“Founded in the mid 19th-century, the Fenian Brotherhood was an association of Irish-American veterans of the American Civil War who plotted to gain Ireland independence from British rule by attacking Britain’s overseas colonies within striking distance. In response, 20,000 Canadians volunteered for militia service, many from the Orange Order... The first serious raid came in June 1866 with 850 Fenians attacking at Ridgeway in the Niagara region, then withdrawing quickly back across the border. This was the largest and best-organized raid, and militia units, again primarily the Queen’s Own Rifles and Hamilton’s 13th Battalion, were called out. The engagement ended with Fenian victory at Ridgeway, but the Fenians withdrew back to the United States through Fort Erie, where another skirmish was fought before the invaders withdrew across the Niagara River. Militia units skirmished with the Fenians sporadically until 1871. …The Fenians accomplished little, but the Canadian colonies came to recognize a shared need for a vigilant and coordinated defence: a key factor leading to a confederation of the provinces into one country in 1867.” https://en.wikipedia.org/wiki/Fenian
The Fenians were obviously felt to be a serious threat and may have been the impetus for John Kaine’s enlistment in the militia. A photograph of John displays him looking very ceremonial in his full military garb. The documents that I discovered on line indicate that John became a captain in Battalion 32, Number 8 Company, Gorrie. The fact that his son Christopher Charles (b. 1862), my great grandfather, became a lieutenant in the same unit in 1883 indicates that the militia continued for a long time after the Fenian threat had subsided by 1871.
The next bit of exciting news that John rather casually mentioned to his aunt was that he had purchased a farm. As I shared previously, John seemed to have an entrepreneurial spirit! https://acompellinglifeblog.wordpress.com/2020/06/05/a-john-of-all-trades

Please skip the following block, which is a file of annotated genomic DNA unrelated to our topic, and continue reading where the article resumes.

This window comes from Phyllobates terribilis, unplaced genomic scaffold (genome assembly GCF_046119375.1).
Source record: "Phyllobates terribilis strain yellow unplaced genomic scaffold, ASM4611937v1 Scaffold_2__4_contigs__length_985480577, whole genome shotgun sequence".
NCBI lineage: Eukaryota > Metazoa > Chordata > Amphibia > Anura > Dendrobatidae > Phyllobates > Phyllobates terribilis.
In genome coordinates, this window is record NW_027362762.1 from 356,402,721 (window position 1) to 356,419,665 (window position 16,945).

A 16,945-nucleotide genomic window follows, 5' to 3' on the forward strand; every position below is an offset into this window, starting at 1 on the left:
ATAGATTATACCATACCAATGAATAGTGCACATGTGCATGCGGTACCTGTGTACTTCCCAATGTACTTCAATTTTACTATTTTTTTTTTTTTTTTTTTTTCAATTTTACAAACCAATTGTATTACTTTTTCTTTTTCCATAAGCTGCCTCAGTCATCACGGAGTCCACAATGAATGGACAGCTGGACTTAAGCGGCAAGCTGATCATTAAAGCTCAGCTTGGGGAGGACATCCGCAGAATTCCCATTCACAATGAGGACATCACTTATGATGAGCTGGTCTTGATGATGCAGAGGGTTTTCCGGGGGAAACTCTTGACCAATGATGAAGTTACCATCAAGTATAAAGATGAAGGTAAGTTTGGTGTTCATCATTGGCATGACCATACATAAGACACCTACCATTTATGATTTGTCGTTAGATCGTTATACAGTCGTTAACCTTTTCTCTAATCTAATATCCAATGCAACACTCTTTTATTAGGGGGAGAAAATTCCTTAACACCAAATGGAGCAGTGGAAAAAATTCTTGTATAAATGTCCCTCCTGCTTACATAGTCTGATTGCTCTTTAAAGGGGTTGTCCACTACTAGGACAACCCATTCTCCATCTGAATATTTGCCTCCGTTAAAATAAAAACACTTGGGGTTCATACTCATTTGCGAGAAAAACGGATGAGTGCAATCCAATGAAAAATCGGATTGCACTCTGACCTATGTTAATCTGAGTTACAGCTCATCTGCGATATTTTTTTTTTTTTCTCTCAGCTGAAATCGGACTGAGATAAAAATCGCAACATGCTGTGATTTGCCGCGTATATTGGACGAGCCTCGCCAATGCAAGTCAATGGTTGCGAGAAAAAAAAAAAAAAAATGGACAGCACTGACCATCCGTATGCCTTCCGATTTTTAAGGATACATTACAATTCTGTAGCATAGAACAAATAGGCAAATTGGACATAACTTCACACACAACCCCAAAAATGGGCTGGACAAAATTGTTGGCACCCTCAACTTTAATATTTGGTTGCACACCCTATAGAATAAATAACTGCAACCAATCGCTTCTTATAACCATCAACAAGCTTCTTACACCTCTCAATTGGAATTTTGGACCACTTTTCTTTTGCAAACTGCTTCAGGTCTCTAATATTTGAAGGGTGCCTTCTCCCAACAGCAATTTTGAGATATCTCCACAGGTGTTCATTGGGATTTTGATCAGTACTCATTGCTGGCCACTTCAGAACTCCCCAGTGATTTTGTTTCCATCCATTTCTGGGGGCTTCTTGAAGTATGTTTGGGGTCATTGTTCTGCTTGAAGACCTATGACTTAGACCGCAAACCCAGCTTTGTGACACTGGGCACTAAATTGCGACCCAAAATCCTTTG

At this point in 1866, John was was employed as a clerk in a shop and he bought a farm on Concession VIII, lots 3 and 4 on the Maitland river adjacent to the town of Gorrie in Howick township, Huron County.
It appears that Gorrie has not grown much as a town since John bought his farm near there over 150 years ago. When the current travel restrictions due to the COVID pandemic in Canada are over, I will go to Gorrie to see the area where John had his farm. I found a picture in the family archives that I believe is John having a lovely time boating on “Riverview Farm”.
However, John had a lot of work to do before he could relax on a boat. As he wrote to Aunt Bess, “There is only ten acres cleared ready for crop. I got ten acres more of the woods chopped down this winter so that if I can get it burned off this next summer I will have 20 acres ready for crop for next year.” Hard to imagine that he cleared 10 acres in only one winter!! There were no power tools in 1866 and other folks may have been busy clearing their own land so John may not have had much help. He and his wife Mary had 6 of their 10 children at that point with the oldest being Eliza aged 10. It must have been a busy household. And not to forget that with the Fenians threatening the borders, John had his military duties to fulfil as well. No wonder he wrote in closing to Aunt Bess, “ I am very much hurried so you see“
“Cutting trees was hard work. Settlers used a felling axe to chop down trees, a broadaxe to square logs, and horses or oxen to move timbers for building. Settlers also burned trees that they did not need for building. The family then boiled the ashes in a kettle to make potash, a soap ingredient, for household use and sale.It could take years to clear a typical farm lot. Most farmers left some trees standing, for firewood and for maple sugar production.” https://www.historymuseum.ca/history-hall/edge-of-the-forest/
The scene in the painting might be typical of the landscape on John’s new farm. A real challenge, though John seemed up to it.